Published: Mon, April 16, 2018
People | By Leon Thompson

EPA chief Scott Pruitt's $43000 soundproof booth broke law, GAO says

EPA chief Scott Pruitt's $43000 soundproof booth broke law, GAO says

Republicans on the House Oversight and Government Reform Committee are broadening their investigation into allegations of ethical misconduct by EPA Chief Scott Pruitt, as they seek interviews with five key agency aides. Included in that amount was a $36,000 military flight so Pruitt could join President Donald Trump at a Cincinnati event, then make it to NY in time for his flight to Rome.

The G.A.O. said it was not taking a position on whether or not the installation of the privacy booth was necessary, but was focusing only on whether the agency violated the Antideficiency Act, which is created to prevent the spending of money that has not been budgeted.

Senator Tom Udall, Democrat of New Mexico, who requested the investigation along with three other members of Congress, said Mr. Pruitt was "blatantly breaking laws and ethics rules that protect taxpayers from government waste, fraud and abuse in order to help himself to perks and special favors".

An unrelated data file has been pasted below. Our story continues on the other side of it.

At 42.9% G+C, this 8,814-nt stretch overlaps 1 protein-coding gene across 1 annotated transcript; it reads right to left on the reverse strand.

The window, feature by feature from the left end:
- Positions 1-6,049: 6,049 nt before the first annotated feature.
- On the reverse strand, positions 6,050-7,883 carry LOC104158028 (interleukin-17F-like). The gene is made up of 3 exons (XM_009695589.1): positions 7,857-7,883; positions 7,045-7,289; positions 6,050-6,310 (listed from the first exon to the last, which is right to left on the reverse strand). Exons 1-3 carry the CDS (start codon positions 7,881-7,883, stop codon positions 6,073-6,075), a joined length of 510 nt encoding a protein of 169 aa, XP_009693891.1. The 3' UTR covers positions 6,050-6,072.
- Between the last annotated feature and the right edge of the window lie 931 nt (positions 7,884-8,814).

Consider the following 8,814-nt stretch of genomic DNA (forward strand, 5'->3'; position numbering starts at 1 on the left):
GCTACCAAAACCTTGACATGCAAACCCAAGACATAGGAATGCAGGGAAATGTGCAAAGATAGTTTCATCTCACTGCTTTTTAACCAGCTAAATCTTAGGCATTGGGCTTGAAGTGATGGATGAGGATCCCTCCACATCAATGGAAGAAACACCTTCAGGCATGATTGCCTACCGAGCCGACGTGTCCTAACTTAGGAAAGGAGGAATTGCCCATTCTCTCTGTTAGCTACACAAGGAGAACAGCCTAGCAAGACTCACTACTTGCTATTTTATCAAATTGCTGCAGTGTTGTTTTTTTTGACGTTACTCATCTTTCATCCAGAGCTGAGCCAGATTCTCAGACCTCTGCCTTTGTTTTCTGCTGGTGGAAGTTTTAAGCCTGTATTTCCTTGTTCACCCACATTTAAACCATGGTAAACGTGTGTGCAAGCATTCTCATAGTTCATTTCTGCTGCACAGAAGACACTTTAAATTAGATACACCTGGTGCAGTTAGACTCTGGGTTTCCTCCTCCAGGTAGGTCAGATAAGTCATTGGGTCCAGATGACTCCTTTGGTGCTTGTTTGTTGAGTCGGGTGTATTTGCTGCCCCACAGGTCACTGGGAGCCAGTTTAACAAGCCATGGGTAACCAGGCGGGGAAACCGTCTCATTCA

GAO determined that EPA's purchase of the booth violated federal law prohibiting agencies from spending more than $5,000 to make improvements to the offices of presidential appointees without informing Congress. The South Carolina Republican also demanded a long list of documents from EPA about Pruitt's travel spending and unprecedented security precautions.

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The Associated Press first reported in December that EPA also spent about $9,000 for an outside contractor to sweep Pruitt's office for secret listening devices and installed biometric locks.

The GAO had been asked to investigate the matter by Democratic lawmakers including U.S. Sens. "He has been a disaster, and it's past time for him to go".

Chmielewski said Pruitt insisted on staying at expensive hotels while traveling even if they exceeded allowable federal spending limits and told staff to book him on Delta Air Lines so he could accrue frequent flier miles.

Liz Bowman, an EPA spokeswoman, said the agency was "addressing GAO's concern, with regard to congressional notification about this expense, and will be sending Congress the necessary information this week". "EPA must give a full public accounting of this expenditure and explain why the agency thinks it was complying with the law".

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